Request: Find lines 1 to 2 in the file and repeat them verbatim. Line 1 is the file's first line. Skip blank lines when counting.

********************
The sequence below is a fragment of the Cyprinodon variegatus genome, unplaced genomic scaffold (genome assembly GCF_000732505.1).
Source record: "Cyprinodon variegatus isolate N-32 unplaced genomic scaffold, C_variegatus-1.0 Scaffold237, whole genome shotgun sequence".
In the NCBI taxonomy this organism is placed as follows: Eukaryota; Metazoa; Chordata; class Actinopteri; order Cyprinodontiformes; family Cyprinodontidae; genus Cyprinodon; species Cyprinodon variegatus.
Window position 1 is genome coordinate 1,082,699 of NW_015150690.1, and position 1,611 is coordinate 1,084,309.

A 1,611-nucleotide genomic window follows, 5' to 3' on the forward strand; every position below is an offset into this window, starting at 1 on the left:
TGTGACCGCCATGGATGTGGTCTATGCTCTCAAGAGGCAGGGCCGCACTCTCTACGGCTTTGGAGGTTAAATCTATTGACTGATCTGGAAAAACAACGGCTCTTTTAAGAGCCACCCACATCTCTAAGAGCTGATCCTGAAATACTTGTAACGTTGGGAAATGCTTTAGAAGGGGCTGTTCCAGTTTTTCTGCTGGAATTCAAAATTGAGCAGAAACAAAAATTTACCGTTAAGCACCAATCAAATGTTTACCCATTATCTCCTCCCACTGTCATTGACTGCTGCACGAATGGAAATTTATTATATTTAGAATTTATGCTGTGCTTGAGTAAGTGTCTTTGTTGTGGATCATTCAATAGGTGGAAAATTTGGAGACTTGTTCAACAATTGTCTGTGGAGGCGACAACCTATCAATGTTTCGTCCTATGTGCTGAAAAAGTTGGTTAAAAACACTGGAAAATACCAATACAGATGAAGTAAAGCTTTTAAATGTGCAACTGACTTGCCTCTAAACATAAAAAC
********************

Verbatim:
The sequence below is a fragment of the Cyprinodon variegatus genome, unplaced genomic scaffold (genome assembly GCF_000732505.1).
Source record: "Cyprinodon variegatus isolate N-32 unplaced genomic scaffold, C_variegatus-1.0 Scaffold237, whole genome shotgun sequence".